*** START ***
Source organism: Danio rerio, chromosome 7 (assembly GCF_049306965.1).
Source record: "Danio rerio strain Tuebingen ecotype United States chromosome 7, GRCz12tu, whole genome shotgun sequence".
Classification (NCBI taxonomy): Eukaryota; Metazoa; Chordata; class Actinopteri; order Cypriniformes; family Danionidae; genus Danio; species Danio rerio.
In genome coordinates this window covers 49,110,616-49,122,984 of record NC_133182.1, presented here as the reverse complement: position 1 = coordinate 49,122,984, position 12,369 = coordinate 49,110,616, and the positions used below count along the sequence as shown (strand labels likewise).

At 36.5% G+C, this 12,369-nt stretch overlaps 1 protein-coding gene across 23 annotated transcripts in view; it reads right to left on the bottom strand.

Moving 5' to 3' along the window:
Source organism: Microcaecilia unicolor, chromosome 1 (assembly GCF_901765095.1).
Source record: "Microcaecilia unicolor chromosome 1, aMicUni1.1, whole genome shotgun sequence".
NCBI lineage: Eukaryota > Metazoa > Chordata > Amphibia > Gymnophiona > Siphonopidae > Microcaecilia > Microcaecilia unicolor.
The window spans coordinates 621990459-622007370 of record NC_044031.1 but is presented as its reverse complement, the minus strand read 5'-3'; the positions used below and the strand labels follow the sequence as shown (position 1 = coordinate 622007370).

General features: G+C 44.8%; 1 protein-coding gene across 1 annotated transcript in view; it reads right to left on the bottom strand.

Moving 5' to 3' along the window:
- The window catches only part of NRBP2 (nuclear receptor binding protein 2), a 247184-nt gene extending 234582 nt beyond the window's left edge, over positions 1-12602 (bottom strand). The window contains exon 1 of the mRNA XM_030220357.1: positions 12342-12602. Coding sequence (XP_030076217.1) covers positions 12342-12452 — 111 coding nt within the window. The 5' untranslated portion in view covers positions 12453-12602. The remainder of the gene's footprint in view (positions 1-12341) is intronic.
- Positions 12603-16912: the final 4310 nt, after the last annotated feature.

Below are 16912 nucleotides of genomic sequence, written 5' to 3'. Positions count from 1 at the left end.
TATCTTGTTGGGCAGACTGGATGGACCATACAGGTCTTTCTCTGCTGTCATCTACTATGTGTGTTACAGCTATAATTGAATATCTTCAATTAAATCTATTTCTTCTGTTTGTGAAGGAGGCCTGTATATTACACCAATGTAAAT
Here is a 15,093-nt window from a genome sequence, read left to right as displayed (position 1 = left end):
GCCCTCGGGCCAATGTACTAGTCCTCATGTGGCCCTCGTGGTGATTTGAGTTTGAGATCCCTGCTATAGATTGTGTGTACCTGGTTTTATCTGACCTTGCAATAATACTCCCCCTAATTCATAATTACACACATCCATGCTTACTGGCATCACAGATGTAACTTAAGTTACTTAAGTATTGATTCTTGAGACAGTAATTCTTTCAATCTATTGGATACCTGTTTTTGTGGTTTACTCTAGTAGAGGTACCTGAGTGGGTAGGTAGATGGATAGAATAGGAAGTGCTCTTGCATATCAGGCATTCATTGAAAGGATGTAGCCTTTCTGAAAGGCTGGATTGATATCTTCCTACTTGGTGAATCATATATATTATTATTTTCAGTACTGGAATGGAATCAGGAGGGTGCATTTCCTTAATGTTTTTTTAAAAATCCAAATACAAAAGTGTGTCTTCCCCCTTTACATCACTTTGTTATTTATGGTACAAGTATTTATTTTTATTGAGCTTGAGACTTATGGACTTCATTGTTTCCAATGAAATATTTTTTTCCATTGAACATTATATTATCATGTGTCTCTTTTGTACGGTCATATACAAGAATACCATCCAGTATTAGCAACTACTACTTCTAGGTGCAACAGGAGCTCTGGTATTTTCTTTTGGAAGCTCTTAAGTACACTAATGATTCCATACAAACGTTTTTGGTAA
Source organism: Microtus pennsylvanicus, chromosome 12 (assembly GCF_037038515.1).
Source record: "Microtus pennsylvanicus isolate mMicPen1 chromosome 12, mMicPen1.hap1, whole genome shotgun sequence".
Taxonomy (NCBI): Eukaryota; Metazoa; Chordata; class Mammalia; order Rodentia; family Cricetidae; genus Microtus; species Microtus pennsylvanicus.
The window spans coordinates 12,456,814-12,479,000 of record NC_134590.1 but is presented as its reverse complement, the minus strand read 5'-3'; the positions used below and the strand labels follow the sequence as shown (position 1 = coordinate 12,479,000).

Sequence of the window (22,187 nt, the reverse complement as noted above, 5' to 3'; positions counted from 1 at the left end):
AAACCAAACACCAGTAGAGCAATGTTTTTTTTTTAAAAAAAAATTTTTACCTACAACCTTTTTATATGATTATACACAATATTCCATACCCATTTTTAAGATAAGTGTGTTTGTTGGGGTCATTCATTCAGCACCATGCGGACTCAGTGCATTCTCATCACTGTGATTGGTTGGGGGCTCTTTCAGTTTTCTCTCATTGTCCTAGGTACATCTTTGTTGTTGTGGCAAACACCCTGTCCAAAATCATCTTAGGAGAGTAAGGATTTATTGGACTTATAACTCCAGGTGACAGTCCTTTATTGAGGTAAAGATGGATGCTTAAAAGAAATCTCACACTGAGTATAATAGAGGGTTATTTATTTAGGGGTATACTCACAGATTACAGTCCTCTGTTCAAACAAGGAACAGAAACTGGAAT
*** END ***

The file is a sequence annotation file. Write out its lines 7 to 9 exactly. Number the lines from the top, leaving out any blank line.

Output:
Source organism: Microcaecilia unicolor, chromosome 1 (assembly GCF_901765095.1).
Source record: "Microcaecilia unicolor chromosome 1, aMicUni1.1, whole genome shotgun sequence".
NCBI lineage: Eukaryota > Metazoa > Chordata > Amphibia > Gymnophiona > Siphonopidae > Microcaecilia > Microcaecilia unicolor.